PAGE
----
Who Will Save Us From the Courts?
We will! How to break the judicial stranglehold on constitutional interpretation.
The Supreme Court
Photograph by Saul Loeb/AFP/Getty Images.
This month, some of Slate’s legal eagles are proposing their favorite constitutional amendments, in the service of our effort, with Me the People author Kevin Bleyer, to rewrite the founding document. Here are proposals about the right to trial by jury, protecting informational privacy, amending the Constitution by national referendum, electing the attorney general, moving up the date of the presidential inauguration, restoring the balance of war powers, Supreme Court term limits, forcing Congress to fix the rules of congressional procedure, a right to health care, a right to vote, victims’ rights, campaign finance, elections, and the death penalty and solitary confinement.
Judicial Review (14th Amendment)
In recent years the Supreme Court has destroyed campaign finance reform, hobbled public school integration, and undermined Title VII—the federal law that guarantees equal treatment in employment. Soon enough it is likely to invalidate affirmative action in higher education and gut the Voting Rights Act. It’s past time to ask whether the courts are still the best guardians of constitutional values—if they ever were.
Judicial review—the idea that unelected judges can strike down the actions of democratically elected governments as unconstitutional—was basically a clever power grab by the Supreme Court at the beginning of the 19th century. Ever since, the courts have jealously guarded their monopoly on constitutional interpretation. For instance, the Fourteenth Amendment explicitly gives Congress the power to enforce its guarantees. But when Congress passed the Civil Rights Act of 1875—which would have prohibited race discrimination in public transportation, hotels and theaters—the Supreme Court struck it down because it went beyond what the justices thought the 14th Amendment should require. It was almost 90 years before these basic civil rights were finally put in place, thanks to Congress, via the Civil Rights Act of 1964.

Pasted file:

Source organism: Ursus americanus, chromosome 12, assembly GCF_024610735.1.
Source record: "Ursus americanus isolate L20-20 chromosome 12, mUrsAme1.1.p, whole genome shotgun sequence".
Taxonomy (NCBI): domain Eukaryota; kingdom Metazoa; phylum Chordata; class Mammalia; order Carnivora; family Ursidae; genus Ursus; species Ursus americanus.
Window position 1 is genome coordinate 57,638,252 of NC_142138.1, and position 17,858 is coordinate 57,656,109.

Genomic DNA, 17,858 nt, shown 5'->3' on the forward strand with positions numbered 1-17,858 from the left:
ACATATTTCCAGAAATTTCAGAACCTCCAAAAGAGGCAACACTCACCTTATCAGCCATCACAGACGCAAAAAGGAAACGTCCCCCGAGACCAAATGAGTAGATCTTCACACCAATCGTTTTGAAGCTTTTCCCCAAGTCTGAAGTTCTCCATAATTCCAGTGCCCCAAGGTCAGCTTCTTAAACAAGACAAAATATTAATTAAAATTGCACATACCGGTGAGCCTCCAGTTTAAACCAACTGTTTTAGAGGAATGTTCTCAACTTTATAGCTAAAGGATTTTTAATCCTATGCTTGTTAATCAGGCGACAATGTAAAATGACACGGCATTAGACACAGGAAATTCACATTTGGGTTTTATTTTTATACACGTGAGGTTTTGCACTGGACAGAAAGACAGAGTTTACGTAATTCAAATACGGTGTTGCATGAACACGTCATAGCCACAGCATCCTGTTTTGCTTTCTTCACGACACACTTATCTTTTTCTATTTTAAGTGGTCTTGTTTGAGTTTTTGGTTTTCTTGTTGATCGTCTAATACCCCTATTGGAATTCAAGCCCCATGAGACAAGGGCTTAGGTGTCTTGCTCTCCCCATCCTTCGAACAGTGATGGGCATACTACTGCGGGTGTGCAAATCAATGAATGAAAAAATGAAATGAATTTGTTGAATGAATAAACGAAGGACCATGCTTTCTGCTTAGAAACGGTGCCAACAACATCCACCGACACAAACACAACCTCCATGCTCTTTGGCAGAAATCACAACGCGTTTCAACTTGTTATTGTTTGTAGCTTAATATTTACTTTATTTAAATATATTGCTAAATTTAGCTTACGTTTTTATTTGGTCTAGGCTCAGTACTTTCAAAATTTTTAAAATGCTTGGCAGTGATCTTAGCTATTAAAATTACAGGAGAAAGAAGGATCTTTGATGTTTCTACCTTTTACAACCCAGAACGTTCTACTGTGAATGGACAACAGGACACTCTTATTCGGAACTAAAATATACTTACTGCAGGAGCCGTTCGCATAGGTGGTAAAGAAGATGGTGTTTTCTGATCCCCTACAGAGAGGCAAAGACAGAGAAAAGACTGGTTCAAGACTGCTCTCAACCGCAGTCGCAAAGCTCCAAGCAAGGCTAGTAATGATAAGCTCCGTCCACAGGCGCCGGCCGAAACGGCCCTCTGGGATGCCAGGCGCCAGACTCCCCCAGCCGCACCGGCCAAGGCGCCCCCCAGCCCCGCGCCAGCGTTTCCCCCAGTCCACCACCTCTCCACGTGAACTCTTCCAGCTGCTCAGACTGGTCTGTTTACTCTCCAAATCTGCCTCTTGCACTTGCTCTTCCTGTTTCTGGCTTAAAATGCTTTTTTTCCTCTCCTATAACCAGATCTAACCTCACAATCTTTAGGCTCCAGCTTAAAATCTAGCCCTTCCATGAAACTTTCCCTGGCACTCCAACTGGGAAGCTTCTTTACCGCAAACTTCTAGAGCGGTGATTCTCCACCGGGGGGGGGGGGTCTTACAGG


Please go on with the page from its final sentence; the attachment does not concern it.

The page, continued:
To be sure, the 1964 law also reinforced and refined rights first established by the court, including school desegregation in Brown v. Board of Education. That ruling was widely flouted by recalcitrant school districts until Congress reinforced it, proving that rights take root when they enjoy the support of elected branches of government. More recently, however, the stranglehold of the courts over constitutional interpretation—tightened in the 1997 case City of Borne v. Flores and the 2000 decision U.S. v. Morrison –has kept school districts from finishing the job of school desegregation voluntarily: In 2007, in the case Parents Involved in Community Schools v. Seattle School District, the Supreme Court invalidated two quite modest desegregation policies that used race as a factor in school assignment, clouding almost all voluntary desegregation efforts.